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Special Session: Progress in Assessing Animal Welfare in Relation to New Legislation: Opportunities for Behavioural Researchers

Date:  Friday August 31

Organised by: Penny Hawkins (RSPCA, UK).


The need for effective assessment and retrospective review of laboratory animal welfare,  including recognition of pain, suffering or distress, is recognized in many laws and  guidelines that regulate animal use. For example, the US Institute for Laboratory Animal  Research (ILAR) Guide emphasizes the importance of post-approval monitoring that  includes regular review of adverse effects, and the new European Union (EU) Directive that  regulates laboratory animal care and use requires retrospective assessment and reporting  of the level of suffering experienced by animals.

Accurately recognizing, recording, analyzing and reporting animal behaviors are all  important in order to conduct a proper retrospective assessment of the level and nature of  suffering, and behavioral researchers are clearly in an especially good position regarding  the ability to achieve this. They have also contributed greatly to our knowledge of behaviors  associated with negative states, such as discomfort, pain, anxiety and distress – and  positive wellbeing – in a wide range of species, as well as to the development of accessible  techniques for observing and monitoring animals. Increased dialogue between behavioral  researchers and those working in other fields would therefore be helpful in improving the  standard of assessments of laboratory animal behavior. The outcome would be not only  better animal welfare, but also better science, as it is now very widely recognised that  avoidable suffering can lead to experimental confounds, for example due to physiological  responses to stress.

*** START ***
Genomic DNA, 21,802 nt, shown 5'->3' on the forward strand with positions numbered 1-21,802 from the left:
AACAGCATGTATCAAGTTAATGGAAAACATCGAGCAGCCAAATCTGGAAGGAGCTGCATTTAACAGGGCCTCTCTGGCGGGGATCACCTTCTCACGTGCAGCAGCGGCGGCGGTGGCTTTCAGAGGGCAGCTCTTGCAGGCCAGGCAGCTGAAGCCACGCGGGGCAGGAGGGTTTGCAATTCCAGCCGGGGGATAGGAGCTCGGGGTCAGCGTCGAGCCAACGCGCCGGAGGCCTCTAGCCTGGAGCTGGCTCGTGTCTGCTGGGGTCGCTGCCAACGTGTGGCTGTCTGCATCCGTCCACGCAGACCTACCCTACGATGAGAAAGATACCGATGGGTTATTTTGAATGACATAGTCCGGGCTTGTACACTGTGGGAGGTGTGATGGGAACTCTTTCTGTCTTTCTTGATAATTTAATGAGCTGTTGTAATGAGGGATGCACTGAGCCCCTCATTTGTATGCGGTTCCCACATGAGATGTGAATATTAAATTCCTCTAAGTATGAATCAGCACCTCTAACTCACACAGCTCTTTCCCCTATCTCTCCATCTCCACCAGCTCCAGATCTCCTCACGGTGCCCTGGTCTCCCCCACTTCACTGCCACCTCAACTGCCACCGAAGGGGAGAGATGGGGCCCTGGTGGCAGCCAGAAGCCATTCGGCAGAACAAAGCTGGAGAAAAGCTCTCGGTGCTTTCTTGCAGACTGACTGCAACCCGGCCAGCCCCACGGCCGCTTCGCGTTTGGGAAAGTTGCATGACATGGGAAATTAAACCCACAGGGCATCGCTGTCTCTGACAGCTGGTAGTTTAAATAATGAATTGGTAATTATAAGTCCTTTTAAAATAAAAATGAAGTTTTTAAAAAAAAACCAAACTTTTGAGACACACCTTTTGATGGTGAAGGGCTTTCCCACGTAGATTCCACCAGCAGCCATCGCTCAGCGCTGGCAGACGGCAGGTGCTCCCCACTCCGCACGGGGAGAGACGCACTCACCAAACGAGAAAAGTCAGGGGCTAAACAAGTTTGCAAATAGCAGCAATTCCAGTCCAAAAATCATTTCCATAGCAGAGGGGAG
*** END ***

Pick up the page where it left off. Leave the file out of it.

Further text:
This symposium will explore how researchers using and developing behavioral recognition  and monitoring techniques are contributing towards improving the understanding and  interpretation of animal behavior, particularly relating to the assessment of animal welfare  and suffering.


10:00   Progress in Assessing Animal Welfare in Relation to New Legislation:  Opportunities for Behavioral Researchers
  Penny Hawkins 
  Research Animals Department, RSPCA, Southwater, United Kingdom.

10:20  Automated Assessment of Animal Health and Wellbeing
  J.E. van der Harst, and B.M. Spruijt
  Delta Phenomics BV, Utrecht, The Netherlands. 
  Utrecht University, Utrecht, The Netherland.

10:40  Coffee break

11:10  The Assessment of Pain using Facial Expressions in Laboratory Rodents
  Matt Leach
  University of Newcastle, Newcastle, United Kingdom.

11:30  Monitoring Burrowing and Nest Building Behavior as Species-specific Indicators 
  of Animal Wellbeing
  Paulin Jirkof 
  University of Zürich, Zürich, Switzerland.

11:50  Measuring Behavioral Changes to Assess Anthropogenic Noise Impact in Adult  Zebrafish (Danio rerio)
  Hans Slabbekoorn
  University of Leiden, Leiden, The Netherlands.

12:10  Recognising and Assessing Positive Welfare: Developing Positive Indicators for  Use in Welfare Assessment
  Wanda McCormick 
  Moulton College, Moulton, Northampton, United Kingdom. 
  This presentation is sponsored by Noldus Information Technology. However, the  content of the presentation is independent of Noldus IT.

12:30  End of session